Greer Grimsley is the Dutchman and Lise Lindstrom is Senta in Richard Wagner’s “The Flying Dutchman,” at San Francisco Opera through November 15, 2013.  This year marks the 200th anniversary of the composer’s birth.  Photo: Cory Weaver, SFO

Greer Grimsley is the Dutchman and Lise Lindstrom is Senta in Richard Wagner’s “The Flying Dutchman,” at San Francisco Opera through November 15, 2013. This year marks the 200th anniversary of the composer’s birth. Photo: Cory Weaver, SFO

Strapping Wagnerian Greer Grimsley sang the title role with passion.  He made his mesmerizing entrance in a tight black t-shirt with his long hair slicked back and sported a huge dangling pendant and provided most of the energy in the performance.  From his Act I duet with Daland/Sigmundsson, “Wie? Hör’ ich recht?” (where the treasure/daughter exchange is made), to his duets with Senta/Lindstrom, his voice reflected anguish, tenderness, power and clarity.  At intermission, I met a couple who had travelled from Seattle just to hear him sing again.  Originally from Hamburg, they remarked that his German pronunciation was impeccable.

Kristinn Sigmundsson’s strong bass as Daland is the first voice we hear.  Bold, deep and gravelly, it projected the maturity and evil-edged nature of his character—a father who is supposed to be protecting his daughter but instead sells her off to a stranger for a trunk of treasures.  Tenor and Adler Fellow, AJ Glueckert, as his Steersman, had a lovely lyrical tenor.  We’ll get a chance to hear more of Glueckert on November 27, when the current crop of Adler Fellows perform their always spectacular “The Future is Now” concert of opera’s greatest hits.

Tenor Ian Storey sung passionately as Erik, a lone hunter amongst a community of sailors, who is devoted to Senta and who tries to woo her at every turn.  Storey made his SFO debut in the Company’s 2011 Ring cycle as Siegfried in Götterdämmerung.  On Sunday, not only was his singing impeccable, he came across as a young man sincerely in love.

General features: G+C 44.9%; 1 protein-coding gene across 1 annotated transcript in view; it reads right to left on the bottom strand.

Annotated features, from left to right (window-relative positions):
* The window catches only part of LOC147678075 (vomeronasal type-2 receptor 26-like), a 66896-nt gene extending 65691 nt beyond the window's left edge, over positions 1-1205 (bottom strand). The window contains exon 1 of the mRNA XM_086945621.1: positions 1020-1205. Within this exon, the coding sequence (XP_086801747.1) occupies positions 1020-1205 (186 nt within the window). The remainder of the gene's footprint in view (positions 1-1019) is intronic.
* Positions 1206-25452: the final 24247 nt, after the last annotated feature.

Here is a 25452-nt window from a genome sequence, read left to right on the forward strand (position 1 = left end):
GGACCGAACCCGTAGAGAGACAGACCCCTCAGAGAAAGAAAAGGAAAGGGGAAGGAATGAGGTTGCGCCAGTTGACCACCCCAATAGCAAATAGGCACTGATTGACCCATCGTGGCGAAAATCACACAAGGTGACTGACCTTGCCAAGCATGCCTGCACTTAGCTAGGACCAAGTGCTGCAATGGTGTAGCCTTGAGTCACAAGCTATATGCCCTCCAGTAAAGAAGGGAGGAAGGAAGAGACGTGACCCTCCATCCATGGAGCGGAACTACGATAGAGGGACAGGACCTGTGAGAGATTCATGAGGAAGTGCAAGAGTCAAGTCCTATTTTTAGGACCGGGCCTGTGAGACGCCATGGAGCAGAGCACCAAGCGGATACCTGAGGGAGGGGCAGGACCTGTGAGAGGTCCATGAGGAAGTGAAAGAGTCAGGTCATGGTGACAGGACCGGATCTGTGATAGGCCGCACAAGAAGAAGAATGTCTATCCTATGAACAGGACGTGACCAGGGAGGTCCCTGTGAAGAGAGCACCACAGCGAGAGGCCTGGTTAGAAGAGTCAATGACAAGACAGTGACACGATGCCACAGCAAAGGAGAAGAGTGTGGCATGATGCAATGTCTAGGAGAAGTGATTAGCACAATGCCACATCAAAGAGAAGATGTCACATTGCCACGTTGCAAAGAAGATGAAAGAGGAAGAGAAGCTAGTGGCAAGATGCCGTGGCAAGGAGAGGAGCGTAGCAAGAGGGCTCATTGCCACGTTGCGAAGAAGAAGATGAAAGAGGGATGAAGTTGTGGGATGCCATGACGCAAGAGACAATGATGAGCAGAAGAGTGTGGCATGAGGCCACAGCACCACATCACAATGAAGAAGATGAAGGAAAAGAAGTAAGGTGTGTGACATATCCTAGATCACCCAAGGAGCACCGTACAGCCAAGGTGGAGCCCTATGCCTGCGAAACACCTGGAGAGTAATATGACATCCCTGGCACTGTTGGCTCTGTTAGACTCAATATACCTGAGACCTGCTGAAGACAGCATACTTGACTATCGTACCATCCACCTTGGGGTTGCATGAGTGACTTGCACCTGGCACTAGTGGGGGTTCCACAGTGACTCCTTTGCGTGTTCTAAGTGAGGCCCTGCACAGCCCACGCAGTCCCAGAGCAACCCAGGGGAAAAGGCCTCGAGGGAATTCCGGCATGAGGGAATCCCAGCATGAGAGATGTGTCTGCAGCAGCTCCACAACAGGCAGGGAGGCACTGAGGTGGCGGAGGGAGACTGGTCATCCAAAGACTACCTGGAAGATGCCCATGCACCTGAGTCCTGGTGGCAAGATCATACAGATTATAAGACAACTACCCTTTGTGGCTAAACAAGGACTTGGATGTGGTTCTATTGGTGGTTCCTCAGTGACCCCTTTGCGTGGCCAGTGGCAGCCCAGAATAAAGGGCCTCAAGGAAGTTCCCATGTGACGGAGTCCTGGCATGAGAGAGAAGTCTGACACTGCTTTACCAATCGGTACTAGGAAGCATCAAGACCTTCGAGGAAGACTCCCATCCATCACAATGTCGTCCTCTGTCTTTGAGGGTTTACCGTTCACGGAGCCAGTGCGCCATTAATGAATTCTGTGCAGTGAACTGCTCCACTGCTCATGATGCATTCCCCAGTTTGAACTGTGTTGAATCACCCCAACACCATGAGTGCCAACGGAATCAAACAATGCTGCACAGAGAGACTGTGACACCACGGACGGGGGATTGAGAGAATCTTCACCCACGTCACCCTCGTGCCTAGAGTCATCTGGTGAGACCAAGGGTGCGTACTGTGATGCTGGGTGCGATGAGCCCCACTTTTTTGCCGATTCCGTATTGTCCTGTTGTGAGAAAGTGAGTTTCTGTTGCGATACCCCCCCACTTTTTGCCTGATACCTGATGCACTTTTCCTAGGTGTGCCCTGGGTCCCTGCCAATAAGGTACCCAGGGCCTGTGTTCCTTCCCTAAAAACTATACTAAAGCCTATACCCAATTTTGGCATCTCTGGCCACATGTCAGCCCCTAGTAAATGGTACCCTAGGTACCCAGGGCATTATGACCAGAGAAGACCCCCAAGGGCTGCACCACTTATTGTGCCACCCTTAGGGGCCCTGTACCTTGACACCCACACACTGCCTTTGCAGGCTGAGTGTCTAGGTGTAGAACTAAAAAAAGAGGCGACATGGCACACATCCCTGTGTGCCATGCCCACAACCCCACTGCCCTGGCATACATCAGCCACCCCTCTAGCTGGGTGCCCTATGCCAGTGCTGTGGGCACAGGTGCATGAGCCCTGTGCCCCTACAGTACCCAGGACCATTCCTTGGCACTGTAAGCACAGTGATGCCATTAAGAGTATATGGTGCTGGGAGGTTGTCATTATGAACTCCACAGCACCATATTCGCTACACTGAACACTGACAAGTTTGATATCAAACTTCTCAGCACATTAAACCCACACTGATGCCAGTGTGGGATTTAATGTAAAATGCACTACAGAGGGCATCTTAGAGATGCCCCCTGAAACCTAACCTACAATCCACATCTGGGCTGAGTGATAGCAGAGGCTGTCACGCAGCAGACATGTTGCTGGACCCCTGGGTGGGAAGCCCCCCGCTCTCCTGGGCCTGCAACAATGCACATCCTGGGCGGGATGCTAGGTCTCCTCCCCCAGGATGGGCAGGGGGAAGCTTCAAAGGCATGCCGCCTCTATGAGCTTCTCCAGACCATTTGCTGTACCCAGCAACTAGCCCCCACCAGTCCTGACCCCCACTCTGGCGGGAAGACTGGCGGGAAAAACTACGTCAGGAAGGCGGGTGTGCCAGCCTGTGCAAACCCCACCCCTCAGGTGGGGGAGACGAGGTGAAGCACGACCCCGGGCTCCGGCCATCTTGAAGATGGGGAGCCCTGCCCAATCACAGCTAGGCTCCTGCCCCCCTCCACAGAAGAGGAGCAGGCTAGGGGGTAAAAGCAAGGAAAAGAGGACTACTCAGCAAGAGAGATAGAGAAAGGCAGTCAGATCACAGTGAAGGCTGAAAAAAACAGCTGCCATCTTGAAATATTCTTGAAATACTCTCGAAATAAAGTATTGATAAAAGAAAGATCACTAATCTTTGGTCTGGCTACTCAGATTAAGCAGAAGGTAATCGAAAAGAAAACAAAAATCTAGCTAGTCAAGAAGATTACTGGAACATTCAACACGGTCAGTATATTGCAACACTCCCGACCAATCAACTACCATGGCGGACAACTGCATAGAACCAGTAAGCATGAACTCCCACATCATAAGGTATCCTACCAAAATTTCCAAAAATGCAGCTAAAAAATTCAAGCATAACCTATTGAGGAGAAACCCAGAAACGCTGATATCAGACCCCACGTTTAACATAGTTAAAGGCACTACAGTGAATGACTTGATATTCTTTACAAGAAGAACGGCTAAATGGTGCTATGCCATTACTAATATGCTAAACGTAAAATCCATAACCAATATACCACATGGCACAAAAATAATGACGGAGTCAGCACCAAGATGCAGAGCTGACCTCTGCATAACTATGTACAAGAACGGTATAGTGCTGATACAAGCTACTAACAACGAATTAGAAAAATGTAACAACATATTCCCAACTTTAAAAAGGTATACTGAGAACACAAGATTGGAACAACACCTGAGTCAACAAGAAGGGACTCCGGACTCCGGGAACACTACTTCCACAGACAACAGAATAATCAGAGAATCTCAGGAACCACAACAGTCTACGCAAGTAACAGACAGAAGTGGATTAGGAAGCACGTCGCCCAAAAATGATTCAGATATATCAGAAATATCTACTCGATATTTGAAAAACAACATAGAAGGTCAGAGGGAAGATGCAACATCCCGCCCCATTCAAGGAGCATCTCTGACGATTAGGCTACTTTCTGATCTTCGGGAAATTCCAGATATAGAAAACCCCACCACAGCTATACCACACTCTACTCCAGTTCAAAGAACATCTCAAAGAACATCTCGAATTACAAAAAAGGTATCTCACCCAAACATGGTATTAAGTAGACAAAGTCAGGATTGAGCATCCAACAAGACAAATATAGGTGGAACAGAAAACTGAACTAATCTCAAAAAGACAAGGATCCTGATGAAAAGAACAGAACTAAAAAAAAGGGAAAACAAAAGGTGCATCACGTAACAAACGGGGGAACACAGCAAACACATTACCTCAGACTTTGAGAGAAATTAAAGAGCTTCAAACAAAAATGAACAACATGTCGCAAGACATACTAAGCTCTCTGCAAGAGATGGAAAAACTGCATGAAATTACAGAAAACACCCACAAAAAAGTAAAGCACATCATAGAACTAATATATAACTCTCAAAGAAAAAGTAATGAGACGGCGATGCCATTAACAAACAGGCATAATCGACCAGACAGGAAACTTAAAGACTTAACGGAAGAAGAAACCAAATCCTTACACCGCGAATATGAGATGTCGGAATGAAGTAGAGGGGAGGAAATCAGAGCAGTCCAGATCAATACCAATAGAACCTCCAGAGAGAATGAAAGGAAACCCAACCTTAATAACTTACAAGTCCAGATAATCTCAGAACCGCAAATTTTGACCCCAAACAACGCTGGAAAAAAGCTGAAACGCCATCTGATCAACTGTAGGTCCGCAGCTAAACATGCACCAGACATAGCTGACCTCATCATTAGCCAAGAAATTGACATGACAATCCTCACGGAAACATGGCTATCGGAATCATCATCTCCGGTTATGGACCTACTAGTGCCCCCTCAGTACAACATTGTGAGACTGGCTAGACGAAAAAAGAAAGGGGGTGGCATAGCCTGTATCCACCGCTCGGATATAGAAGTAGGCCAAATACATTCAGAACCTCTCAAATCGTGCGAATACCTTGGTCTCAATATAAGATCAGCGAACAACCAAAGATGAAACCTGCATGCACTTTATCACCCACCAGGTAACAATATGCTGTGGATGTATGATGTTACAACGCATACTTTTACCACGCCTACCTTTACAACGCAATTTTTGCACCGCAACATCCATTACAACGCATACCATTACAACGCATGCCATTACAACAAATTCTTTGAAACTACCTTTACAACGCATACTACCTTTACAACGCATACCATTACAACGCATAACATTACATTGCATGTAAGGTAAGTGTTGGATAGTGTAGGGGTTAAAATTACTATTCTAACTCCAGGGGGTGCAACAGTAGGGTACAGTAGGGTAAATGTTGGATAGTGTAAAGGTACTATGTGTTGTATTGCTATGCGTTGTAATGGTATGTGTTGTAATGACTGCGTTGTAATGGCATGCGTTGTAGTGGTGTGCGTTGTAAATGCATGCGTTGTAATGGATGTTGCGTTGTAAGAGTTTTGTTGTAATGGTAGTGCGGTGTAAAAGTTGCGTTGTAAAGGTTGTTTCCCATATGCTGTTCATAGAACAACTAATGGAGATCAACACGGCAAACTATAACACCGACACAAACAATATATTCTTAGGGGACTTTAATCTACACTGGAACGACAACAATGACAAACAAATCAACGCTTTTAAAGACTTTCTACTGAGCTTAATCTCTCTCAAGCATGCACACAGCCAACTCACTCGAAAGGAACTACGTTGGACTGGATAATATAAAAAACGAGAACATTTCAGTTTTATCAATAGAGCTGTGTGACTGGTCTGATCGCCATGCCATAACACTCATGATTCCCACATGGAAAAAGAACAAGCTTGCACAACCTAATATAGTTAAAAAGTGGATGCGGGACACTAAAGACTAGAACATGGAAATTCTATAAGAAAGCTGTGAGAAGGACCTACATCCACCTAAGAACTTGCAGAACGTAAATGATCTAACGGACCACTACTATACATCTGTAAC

Ian Storey is Eric, the huntsman, who is jilted by Senta in Richard Wagner’s “The Flying Dutchman,” at SFO through November 15, 2013.   Photo: Cory Weaver, SFO

Ian Storey is Eric, the huntsman, who is jilted by Senta in Richard Wagner’s “The Flying Dutchman,” at SFO through November 15, 2013. Photo: Cory Weaver, SFO

Lise Lindstrom’s SFO debut as idealistic Senta, was strong in the singing and so-so in the acting.  On Sunday, she sang Senta’s ballad with vibrancy and her voice exhibited a lovely range.  As a young woman who is psychologically obsessed with an idealized love, and experiencing inner turmoil, she was wanting though.  As the opera’s lynchpin, her character has to channel those conflicting core emotions that drive the drama to her final sacrifice.  In this regard, she was flat as was her dramatic jump off the cliff into the icy waters, which was more of a hop.

Saturday, November 9, is Open House at SFO—SFO will host its second Community Open House at the War Memorial Opera House this Saturday, November 9, from 10:30 a.m. to 2:30 p.m.  Free to the public, this special community event is structured for individuals and families who are interested in learning more about the world of opera, including production and artistic elements.  Children are welcome.

The 2013 Open House will feature onstage musical demonstrations including highlights from Rossini’s “The Barber of Seville” with the SFO Orchestra conducted by Resident Conductor Giuseppe Finzi and vocal selections (sung in English) featuring Adler Fellows Laura Krumm and Joo Won Kang.  The SFO Chorus, led by Chorus Director Ian Robertson, is also featured in an onstage musical demonstration.

Other activities include sing-alongs with the SFO Chorus and Adler Fellows; stage combat workshops; costume, wig and makeup demonstrations; a costume photo booth; an opportunity to meet SFO General Director David Gockley; and hands-on family activities throughout the opera house.  Costumes will also be on display.  Attendees can enter to win tickets to SFO’s “The Barber of Seville” (11.13.2013 – 12.1.2013) or “The Barber of Seville for Families” (11.24.2013 and 11.30.2013).